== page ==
It wasn’t our home, but a temporary crisis home that was built because of a tragedy that had happened.Mahdi, on the Palestinian refugee camp of Ain al-Hilweh (Lebanon)
Mahdi refers to the Palestinian Nakba – the “Catastrophe” – which occurred on May 15, 1948. Nakba is the anniversary of the creation of the state of Israel in historical Palestine; an episode that marked the expulsion of hundreds of thousands of Palestinians from their homeland, in particular the first 700,000 of many more that followed.
Osama’s grandparents were also among these people. They sought refuge in Syria and settled in Al Yarmouk, home of the largest Palestinian refugee community in Syria before the war in 2011. Osama, a Palestinian journalist based in Norway, was born in this refugee camp. “It’s a grey place, but do you know what is special about it? That it’s a vivid memory of Palestine and a daily reminder that you are a refugee”, he explains. Since he was a kid, he learned the name of most Palestinian villages without having been there because they were written on the camp’s walls in the streets.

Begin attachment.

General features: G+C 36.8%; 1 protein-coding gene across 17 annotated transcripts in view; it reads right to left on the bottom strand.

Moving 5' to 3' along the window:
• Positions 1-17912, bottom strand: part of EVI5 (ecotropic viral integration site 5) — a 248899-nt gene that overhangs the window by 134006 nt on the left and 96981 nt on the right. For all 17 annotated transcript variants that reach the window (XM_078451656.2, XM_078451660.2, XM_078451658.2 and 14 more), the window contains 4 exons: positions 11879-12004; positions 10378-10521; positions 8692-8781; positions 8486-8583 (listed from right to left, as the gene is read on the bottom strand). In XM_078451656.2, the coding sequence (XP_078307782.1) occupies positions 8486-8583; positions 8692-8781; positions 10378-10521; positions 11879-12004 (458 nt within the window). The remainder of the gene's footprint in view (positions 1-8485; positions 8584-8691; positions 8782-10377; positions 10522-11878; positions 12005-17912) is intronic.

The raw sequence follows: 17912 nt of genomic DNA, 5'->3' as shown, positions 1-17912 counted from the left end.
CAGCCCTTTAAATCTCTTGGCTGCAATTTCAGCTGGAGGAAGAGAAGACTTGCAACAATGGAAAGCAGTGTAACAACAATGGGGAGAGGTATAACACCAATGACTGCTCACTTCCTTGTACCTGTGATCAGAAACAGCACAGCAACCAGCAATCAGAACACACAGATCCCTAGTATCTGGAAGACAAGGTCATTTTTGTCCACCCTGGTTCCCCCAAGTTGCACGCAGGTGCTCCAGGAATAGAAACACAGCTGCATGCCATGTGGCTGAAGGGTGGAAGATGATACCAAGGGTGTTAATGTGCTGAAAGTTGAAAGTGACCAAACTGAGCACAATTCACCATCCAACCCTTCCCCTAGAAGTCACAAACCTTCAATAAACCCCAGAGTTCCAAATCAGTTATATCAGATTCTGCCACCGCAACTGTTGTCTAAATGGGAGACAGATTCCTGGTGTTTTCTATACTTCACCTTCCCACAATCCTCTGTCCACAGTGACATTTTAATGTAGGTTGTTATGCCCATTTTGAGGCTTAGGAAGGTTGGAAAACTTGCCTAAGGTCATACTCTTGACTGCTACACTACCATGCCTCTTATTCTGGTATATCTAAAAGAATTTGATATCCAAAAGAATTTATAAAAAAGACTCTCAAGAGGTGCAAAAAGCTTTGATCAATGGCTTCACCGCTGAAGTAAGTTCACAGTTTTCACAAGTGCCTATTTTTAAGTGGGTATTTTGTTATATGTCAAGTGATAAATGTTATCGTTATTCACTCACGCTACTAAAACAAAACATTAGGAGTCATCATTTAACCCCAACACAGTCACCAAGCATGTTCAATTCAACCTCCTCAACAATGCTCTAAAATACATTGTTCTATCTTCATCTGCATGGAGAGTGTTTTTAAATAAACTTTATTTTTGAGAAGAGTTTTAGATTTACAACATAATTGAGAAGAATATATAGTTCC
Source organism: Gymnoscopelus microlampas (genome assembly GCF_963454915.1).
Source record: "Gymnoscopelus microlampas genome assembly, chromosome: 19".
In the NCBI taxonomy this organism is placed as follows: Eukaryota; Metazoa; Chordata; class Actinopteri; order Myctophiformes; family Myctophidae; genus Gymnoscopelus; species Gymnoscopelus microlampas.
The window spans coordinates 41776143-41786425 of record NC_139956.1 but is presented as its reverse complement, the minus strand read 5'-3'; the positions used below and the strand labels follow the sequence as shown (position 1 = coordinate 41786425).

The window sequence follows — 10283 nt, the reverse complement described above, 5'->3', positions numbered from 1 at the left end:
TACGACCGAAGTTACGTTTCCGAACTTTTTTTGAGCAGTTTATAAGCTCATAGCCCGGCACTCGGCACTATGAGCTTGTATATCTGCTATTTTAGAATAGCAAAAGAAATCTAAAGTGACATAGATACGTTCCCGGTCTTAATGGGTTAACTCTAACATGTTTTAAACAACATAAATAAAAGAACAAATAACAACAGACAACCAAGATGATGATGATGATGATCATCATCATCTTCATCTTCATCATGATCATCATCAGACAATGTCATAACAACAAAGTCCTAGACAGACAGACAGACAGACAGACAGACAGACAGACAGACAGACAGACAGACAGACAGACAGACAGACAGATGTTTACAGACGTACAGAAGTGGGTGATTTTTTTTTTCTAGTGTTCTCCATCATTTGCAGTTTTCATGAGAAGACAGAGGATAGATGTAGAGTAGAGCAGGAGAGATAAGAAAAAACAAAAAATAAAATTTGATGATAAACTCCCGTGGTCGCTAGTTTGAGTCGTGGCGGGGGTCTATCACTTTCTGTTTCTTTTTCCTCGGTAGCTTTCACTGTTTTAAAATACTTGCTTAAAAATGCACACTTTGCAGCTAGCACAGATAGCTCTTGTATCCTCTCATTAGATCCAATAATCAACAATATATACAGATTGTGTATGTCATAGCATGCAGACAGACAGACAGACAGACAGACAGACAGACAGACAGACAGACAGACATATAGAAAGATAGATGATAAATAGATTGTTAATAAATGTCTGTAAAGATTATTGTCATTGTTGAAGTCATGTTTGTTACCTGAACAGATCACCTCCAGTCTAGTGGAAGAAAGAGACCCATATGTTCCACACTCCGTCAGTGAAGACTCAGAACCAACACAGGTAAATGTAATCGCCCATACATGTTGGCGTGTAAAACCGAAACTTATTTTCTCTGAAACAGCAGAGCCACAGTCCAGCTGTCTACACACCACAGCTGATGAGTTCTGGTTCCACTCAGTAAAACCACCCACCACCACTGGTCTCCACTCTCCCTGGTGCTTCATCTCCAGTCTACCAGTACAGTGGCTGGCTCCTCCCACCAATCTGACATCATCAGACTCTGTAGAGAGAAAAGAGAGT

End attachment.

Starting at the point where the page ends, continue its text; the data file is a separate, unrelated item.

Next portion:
Yarmouk is a daily reminder that you are a refugee and you have a fight that is actyally to return to your home country.Osama, on the Palestinian refugee camp of Al-Yarmouk (Syria).
For Osama, in the fight, education was one of the most important tools he had to preserve its Palestinian identity and dignity in the face of statelessness. “I, along with many other children at the age of five, was very aware of how crucial education is. It is essential for maintaining one’s culture, sovereignty, and dignity”, he explains. “You are born as stateless. You are based in Syria and you know that all your life will be actually in Syria because you can’t leave this country. So you have to do everything you can to achieve success in this community.”